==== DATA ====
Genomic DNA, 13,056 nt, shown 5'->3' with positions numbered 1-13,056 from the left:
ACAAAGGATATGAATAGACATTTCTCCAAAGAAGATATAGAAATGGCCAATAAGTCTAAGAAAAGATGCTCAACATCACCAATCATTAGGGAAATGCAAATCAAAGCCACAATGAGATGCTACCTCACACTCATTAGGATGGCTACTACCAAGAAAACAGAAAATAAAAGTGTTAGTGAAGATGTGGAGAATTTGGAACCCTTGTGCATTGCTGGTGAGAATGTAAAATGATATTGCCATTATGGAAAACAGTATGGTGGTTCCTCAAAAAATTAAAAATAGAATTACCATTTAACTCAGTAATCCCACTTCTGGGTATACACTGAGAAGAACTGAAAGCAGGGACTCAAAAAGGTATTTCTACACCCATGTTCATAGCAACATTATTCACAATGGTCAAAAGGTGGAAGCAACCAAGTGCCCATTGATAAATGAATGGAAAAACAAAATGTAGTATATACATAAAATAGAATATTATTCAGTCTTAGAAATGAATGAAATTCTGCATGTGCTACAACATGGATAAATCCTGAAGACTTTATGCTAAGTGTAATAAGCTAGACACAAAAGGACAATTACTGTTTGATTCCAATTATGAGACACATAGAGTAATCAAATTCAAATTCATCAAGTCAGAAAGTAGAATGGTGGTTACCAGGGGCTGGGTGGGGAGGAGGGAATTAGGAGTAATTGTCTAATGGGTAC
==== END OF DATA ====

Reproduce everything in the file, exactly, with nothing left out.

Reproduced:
Genomic DNA, 13,056 nt, shown 5'->3' with positions numbered 1-13,056 from the left:
ACAAAGGATATGAATAGACATTTCTCCAAAGAAGATATAGAAATGGCCAATAAGTCTAAGAAAAGATGCTCAACATCACCAATCATTAGGGAAATGCAAATCAAAGCCACAATGAGATGCTACCTCACACTCATTAGGATGGCTACTACCAAGAAAACAGAAAATAAAAGTGTTAGTGAAGATGTGGAGAATTTGGAACCCTTGTGCATTGCTGGTGAGAATGTAAAATGATATTGCCATTATGGAAAACAGTATGGTGGTTCCTCAAAAAATTAAAAATAGAATTACCATTTAACTCAGTAATCCCACTTCTGGGTATACACTGAGAAGAACTGAAAGCAGGGACTCAAAAAGGTATTTCTACACCCATGTTCATAGCAACATTATTCACAATGGTCAAAAGGTGGAAGCAACCAAGTGCCCATTGATAAATGAATGGAAAAACAAAATGTAGTATATACATAAAATAGAATATTATTCAGTCTTAGAAATGAATGAAATTCTGCATGTGCTACAACATGGATAAATCCTGAAGACTTTATGCTAAGTGTAATAAGCTAGACACAAAAGGACAATTACTGTTTGATTCCAATTATGAGACACATAGAGTAATCAAATTCAAATTCATCAAGTCAGAAAGTAGAATGGTGGTTACCAGGGGCTGGGTGGGGAGGAGGGAATTAGGAGTAATTGTCTAATGGGTAC